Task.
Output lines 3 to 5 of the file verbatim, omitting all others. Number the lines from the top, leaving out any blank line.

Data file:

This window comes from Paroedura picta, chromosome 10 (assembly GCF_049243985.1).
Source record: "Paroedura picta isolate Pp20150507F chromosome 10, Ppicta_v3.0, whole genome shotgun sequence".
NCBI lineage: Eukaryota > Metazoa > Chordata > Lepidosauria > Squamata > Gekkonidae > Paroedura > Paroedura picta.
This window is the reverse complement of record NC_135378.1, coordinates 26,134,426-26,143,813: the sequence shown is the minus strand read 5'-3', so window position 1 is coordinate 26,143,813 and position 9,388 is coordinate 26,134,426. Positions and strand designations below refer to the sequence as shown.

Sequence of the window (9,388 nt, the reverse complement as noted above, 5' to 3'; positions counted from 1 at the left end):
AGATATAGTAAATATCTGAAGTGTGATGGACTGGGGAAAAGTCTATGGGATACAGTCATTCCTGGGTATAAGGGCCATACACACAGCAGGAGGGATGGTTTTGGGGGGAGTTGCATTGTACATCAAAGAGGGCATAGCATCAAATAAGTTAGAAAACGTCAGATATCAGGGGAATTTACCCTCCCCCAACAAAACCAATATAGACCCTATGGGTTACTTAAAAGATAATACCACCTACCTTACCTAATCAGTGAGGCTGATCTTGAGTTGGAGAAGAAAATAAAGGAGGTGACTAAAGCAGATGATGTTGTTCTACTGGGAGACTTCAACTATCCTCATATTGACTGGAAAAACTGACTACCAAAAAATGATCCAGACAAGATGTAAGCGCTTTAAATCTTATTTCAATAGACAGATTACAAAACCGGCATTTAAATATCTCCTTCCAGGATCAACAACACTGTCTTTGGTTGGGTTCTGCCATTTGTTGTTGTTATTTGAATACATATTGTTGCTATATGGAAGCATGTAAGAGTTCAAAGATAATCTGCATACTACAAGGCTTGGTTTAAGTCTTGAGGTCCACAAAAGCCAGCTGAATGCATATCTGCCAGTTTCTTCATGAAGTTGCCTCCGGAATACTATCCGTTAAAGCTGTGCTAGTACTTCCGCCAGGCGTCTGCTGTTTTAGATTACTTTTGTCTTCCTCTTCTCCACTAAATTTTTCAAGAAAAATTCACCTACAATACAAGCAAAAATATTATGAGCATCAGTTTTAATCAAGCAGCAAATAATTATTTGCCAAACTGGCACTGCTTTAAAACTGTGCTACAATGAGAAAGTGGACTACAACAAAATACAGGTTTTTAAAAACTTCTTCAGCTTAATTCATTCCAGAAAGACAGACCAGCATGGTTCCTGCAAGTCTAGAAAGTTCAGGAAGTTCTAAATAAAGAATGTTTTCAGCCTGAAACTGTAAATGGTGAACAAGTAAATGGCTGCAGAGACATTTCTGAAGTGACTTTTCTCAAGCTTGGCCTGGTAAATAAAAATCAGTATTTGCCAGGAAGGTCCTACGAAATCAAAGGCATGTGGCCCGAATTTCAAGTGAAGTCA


NCBI lineage: Eukaryota > Metazoa > Chordata > Lepidosauria > Squamata > Gekkonidae > Paroedura > Paroedura picta.
This window is the reverse complement of record NC_135378.1, coordinates 26,134,426-26,143,813: the sequence shown is the minus strand read 5'-3', so window position 1 is coordinate 26,143,813 and position 9,388 is coordinate 26,134,426. Positions and strand designations below refer to the sequence as shown.

Sequence of the window (9,388 nt, the reverse complement as noted above, 5' to 3'; positions counted from 1 at the left end):